CinéPride: A Festival for the Rights of LGBTI+ People
Founded in 2003 with the Centre LGBTQI+* in Nantes (Loire-Atlantique French department), CinéPride is a unique festival for its diversity, giving the opportunity to audiences to discover documentaries and long and short films on the topics of homosexuality and gender identity.
CinéPride is a six-day festival that took place in Nantes from June 14 through June 19, 2022. This event offers the public a selection of films from all around the world, often never seen in France. The program is unique, and it is a place for beautiful meetings with film talent as well as local associations that work all year long for the rights of LGBTI+ people.
For several years, the Ministry of Culture in France has had the mission of organizing festivals that can highlight works from the gay community, reaffirming its commitment to respect each and everyone regardless of gender or sex, its guiding principle the taking into account all populations in their representation and cultural diffusion, whatever their status or function, without any discrimination.
For this reason, the Ministry supports festivals that promote diversity and prevent discrimination against LGBT people. The 18th version took place at the Katorza cinema in Nantes with 12 features, four documentaries and 15 shorts.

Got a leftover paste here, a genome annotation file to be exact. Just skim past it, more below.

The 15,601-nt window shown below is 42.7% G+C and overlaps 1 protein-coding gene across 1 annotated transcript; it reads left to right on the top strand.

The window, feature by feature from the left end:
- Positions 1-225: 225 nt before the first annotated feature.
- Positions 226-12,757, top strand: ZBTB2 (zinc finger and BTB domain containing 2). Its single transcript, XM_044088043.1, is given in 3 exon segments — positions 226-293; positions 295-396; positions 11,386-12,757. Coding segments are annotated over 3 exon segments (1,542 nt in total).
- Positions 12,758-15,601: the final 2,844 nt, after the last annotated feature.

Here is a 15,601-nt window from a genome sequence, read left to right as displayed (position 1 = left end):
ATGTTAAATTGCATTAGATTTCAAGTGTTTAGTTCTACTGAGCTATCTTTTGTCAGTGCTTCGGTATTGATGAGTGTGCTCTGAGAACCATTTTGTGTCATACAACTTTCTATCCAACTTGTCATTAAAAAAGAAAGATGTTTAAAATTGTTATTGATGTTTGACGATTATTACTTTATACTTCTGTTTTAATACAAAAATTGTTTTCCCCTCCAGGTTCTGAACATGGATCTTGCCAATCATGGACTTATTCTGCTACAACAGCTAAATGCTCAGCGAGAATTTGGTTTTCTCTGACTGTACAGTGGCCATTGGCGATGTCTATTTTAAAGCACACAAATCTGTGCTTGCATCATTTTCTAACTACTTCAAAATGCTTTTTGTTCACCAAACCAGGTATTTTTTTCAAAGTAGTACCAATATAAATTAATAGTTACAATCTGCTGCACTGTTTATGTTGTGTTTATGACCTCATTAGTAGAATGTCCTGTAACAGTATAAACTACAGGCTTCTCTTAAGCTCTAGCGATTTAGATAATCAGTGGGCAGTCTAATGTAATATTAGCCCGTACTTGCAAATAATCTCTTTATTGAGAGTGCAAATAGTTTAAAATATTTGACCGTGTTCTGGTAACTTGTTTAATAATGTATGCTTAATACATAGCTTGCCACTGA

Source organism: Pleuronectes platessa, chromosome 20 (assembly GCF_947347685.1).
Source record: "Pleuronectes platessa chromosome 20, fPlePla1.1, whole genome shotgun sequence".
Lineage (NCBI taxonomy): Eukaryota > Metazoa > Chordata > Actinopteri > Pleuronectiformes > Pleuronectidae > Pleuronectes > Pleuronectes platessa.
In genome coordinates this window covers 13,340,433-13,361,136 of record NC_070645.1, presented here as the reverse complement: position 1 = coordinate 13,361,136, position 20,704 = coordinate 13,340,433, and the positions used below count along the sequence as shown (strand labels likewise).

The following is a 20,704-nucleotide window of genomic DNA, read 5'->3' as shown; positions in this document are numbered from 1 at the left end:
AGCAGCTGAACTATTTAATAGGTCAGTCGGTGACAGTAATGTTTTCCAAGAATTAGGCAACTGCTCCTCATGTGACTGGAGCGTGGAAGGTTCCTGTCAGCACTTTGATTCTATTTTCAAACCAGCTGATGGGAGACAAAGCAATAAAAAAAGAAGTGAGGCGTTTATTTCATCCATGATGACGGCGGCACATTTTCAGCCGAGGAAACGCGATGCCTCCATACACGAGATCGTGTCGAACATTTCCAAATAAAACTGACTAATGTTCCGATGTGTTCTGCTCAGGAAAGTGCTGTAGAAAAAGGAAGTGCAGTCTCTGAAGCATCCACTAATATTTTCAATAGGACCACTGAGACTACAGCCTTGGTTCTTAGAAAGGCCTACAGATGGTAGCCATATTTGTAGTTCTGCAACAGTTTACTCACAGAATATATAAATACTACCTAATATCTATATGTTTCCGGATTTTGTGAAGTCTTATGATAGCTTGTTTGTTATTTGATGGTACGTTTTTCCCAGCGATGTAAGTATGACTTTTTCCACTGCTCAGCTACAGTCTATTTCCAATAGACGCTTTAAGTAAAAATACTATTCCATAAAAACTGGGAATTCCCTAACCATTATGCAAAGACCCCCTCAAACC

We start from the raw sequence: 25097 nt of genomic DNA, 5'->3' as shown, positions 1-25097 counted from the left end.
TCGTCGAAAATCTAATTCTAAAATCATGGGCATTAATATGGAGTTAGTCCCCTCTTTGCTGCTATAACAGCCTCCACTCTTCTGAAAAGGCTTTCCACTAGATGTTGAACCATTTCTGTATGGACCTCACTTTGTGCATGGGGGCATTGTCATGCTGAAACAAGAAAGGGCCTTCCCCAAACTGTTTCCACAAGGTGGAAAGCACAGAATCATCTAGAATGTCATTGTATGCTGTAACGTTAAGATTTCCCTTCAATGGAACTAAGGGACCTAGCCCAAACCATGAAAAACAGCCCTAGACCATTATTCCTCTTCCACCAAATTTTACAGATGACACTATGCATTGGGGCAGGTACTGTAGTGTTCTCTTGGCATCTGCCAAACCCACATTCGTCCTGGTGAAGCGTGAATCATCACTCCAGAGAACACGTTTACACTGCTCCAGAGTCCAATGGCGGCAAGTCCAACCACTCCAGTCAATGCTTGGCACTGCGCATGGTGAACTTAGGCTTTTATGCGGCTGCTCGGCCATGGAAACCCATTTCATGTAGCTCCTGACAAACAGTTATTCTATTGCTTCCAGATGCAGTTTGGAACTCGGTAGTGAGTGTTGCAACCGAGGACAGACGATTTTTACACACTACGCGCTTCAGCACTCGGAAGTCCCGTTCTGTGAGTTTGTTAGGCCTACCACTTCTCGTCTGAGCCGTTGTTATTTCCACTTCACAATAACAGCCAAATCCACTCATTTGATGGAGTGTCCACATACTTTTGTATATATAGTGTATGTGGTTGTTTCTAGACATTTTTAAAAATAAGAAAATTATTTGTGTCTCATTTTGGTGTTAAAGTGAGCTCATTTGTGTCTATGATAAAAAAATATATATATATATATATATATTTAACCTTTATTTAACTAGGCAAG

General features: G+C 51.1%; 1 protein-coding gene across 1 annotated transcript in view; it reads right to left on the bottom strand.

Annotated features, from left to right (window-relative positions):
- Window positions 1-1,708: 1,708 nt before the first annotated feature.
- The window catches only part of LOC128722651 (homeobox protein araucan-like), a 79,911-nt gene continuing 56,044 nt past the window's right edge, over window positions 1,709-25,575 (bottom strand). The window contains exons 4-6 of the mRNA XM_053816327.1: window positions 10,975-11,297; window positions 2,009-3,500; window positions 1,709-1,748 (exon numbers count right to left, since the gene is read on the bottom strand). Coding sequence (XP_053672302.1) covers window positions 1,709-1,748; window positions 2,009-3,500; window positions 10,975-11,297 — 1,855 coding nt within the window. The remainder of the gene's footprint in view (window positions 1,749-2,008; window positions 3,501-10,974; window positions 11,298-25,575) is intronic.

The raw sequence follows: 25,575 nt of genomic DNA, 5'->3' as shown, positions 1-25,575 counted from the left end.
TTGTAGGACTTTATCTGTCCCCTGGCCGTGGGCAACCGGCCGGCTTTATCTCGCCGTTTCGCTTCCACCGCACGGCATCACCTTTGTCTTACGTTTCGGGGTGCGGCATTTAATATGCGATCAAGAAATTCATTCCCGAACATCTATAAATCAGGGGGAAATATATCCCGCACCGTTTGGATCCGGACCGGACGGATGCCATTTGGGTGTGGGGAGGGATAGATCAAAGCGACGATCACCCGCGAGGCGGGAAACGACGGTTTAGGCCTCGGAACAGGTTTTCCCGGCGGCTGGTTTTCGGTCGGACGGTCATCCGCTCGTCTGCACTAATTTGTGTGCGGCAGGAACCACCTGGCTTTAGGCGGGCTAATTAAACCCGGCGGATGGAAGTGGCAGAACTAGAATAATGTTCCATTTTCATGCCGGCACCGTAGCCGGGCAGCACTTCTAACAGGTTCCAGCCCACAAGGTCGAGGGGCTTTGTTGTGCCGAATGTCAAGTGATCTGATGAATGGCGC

A true cinematic journey through 16 countries!
June 14 was the opening night of the screening of Wes Hurley’s dramatic comedy Potato Dreams of America, an autobiographical dark comedy about a gay boy growing up in the Soviet Union. On June 15, Los Fuertes, a romantic drama by Omar Zúñiga Hidalgo had a screening. Also screened was a preview of Continental Drift by Lionel Baier, in his presence. On June 16, the festival showed the animated documentary Flee and the film Playdurizm directed by Gem Deger about a young gay community. On June 17, the Swedish documentary Always Amber was screened along with the sentimental drama, Down in Paris, in the presence of director Anthony Hickling and co-screenwriter Pierre Guiho. Raw! Uncut! Video!, a documentary about gay porn studio Palm Drive Video also had a screening.
On June 18, the Korean film A Distant Place, directed by Kun-Young Park, about a sheep farmer disturbed by the arrival of his lover and twin sister was shown, along with a British teenage romance, Sweetheart, and the American drama Two Eyes, directed by Travis Fine, about a trans teenager from Wyoming who works through his self-destructive feelings with his non-binary therapist. And finally, on June 19, audiences saw the following: a Polish biopic on the artist Daniel Rycharski; Le Petit Mal, a Colombian drama directed by Ruth Caudeli about three women living together; Finlandia, a Spanish drama by Horacio Alcalà about a community of muses untethered by the gender binary; Nelly & Nadine, a Swedish documentary on the story of two women through time and history; and finally, the closing night with an award ceremony for the public, followed by the screening of Joyland, a Pakistani drama written and directed by Saim Sadiq about the youngest son of a patriarchal family who secretly joins an erotic dance theatre and falls for an ambitious trans starlet.
As Cyrille Cadeau, programmer and coordinator, and Antoine Marquaille, co-organizer of this festival, quite rightly say, CinéPride is one of those essential events for the LGBTI+ community that are still far too rare in the entertainment industry.